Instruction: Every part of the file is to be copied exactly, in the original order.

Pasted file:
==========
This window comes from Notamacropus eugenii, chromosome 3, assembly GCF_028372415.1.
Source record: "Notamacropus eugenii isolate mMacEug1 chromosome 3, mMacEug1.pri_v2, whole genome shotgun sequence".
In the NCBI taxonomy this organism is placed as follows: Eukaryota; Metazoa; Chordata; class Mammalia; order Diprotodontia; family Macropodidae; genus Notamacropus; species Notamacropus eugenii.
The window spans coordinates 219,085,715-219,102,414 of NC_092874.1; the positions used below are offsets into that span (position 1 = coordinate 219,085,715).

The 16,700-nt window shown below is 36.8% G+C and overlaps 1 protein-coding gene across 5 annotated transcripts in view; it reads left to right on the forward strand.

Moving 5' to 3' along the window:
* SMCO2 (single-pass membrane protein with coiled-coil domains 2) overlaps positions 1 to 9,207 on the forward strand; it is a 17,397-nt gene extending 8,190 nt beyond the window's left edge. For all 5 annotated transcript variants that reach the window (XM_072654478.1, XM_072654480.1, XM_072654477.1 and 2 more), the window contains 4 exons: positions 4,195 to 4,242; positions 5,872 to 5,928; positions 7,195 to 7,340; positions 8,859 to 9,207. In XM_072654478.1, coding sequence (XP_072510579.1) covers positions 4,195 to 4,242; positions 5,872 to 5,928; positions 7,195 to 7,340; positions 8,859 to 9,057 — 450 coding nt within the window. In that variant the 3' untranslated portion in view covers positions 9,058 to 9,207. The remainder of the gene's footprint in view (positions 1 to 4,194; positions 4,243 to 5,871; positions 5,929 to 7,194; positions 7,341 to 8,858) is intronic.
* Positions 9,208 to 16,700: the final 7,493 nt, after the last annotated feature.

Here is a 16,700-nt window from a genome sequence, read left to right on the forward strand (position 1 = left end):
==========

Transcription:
This window comes from Notamacropus eugenii, chromosome 3, assembly GCF_028372415.1.
Source record: "Notamacropus eugenii isolate mMacEug1 chromosome 3, mMacEug1.pri_v2, whole genome shotgun sequence".
In the NCBI taxonomy this organism is placed as follows: Eukaryota; Metazoa; Chordata; class Mammalia; order Diprotodontia; family Macropodidae; genus Notamacropus; species Notamacropus eugenii.
The window spans coordinates 219,085,715-219,102,414 of NC_092874.1; the positions used below are offsets into that span (position 1 = coordinate 219,085,715).

The 16,700-nt window shown below is 36.8% G+C and overlaps 1 protein-coding gene across 5 annotated transcripts in view; it reads left to right on the forward strand.

Moving 5' to 3' along the window:
* SMCO2 (single-pass membrane protein with coiled-coil domains 2) overlaps positions 1 to 9,207 on the forward strand; it is a 17,397-nt gene extending 8,190 nt beyond the window's left edge. For all 5 annotated transcript variants that reach the window (XM_072654478.1, XM_072654480.1, XM_072654477.1 and 2 more), the window contains 4 exons: positions 4,195 to 4,242; positions 5,872 to 5,928; positions 7,195 to 7,340; positions 8,859 to 9,207. In XM_072654478.1, coding sequence (XP_072510579.1) covers positions 4,195 to 4,242; positions 5,872 to 5,928; positions 7,195 to 7,340; positions 8,859 to 9,057 — 450 coding nt within the window. In that variant the 3' untranslated portion in view covers positions 9,058 to 9,207. The remainder of the gene's footprint in view (positions 1 to 4,194; positions 4,243 to 5,871; positions 5,929 to 7,194; positions 7,341 to 8,858) is intronic.
* Positions 9,208 to 16,700: the final 7,493 nt, after the last annotated feature.

Here is a 16,700-nt window from a genome sequence, read left to right on the forward strand (position 1 = left end):